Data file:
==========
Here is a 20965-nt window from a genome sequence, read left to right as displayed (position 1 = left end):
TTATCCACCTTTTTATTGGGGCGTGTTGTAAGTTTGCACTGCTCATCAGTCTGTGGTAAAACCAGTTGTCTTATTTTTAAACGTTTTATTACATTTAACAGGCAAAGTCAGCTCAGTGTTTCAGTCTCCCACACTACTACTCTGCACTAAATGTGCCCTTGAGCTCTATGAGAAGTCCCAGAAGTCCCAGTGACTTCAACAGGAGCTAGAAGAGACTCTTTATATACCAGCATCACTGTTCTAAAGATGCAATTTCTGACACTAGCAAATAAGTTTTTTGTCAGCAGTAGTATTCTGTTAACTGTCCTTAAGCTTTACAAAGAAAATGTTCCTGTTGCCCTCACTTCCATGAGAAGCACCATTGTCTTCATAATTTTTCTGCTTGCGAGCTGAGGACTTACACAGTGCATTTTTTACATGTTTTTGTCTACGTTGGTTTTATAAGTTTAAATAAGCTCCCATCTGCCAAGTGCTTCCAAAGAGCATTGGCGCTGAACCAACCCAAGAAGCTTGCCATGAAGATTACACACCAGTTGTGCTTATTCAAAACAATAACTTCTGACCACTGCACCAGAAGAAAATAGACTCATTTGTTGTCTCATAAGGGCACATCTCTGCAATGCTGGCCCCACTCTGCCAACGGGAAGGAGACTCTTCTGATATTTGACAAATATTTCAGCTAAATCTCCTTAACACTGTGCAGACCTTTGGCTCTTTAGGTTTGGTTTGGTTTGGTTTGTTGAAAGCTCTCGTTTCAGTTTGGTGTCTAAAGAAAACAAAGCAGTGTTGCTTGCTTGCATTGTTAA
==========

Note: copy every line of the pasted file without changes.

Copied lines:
Here is a 20965-nt window from a genome sequence, read left to right as displayed (position 1 = left end):
TTATCCACCTTTTTATTGGGGCGTGTTGTAAGTTTGCACTGCTCATCAGTCTGTGGTAAAACCAGTTGTCTTATTTTTAAACGTTTTATTACATTTAACAGGCAAAGTCAGCTCAGTGTTTCAGTCTCCCACACTACTACTCTGCACTAAATGTGCCCTTGAGCTCTATGAGAAGTCCCAGAAGTCCCAGTGACTTCAACAGGAGCTAGAAGAGACTCTTTATATACCAGCATCACTGTTCTAAAGATGCAATTTCTGACACTAGCAAATAAGTTTTTTGTCAGCAGTAGTATTCTGTTAACTGTCCTTAAGCTTTACAAAGAAAATGTTCCTGTTGCCCTCACTTCCATGAGAAGCACCATTGTCTTCATAATTTTTCTGCTTGCGAGCTGAGGACTTACACAGTGCATTTTTTACATGTTTTTGTCTACGTTGGTTTTATAAGTTTAAATAAGCTCCCATCTGCCAAGTGCTTCCAAAGAGCATTGGCGCTGAACCAACCCAAGAAGCTTGCCATGAAGATTACACACCAGTTGTGCTTATTCAAAACAATAACTTCTGACCACTGCACCAGAAGAAAATAGACTCATTTGTTGTCTCATAAGGGCACATCTCTGCAATGCTGGCCCCACTCTGCCAACGGGAAGGAGACTCTTCTGATATTTGACAAATATTTCAGCTAAATCTCCTTAACACTGTGCAGACCTTTGGCTCTTTAGGTTTGGTTTGGTTTGGTTTGTTGAAAGCTCTCGTTTCAGTTTGGTGTCTAAAGAAAACAAAGCAGTGTTGCTTGCTTGCATTGTTAA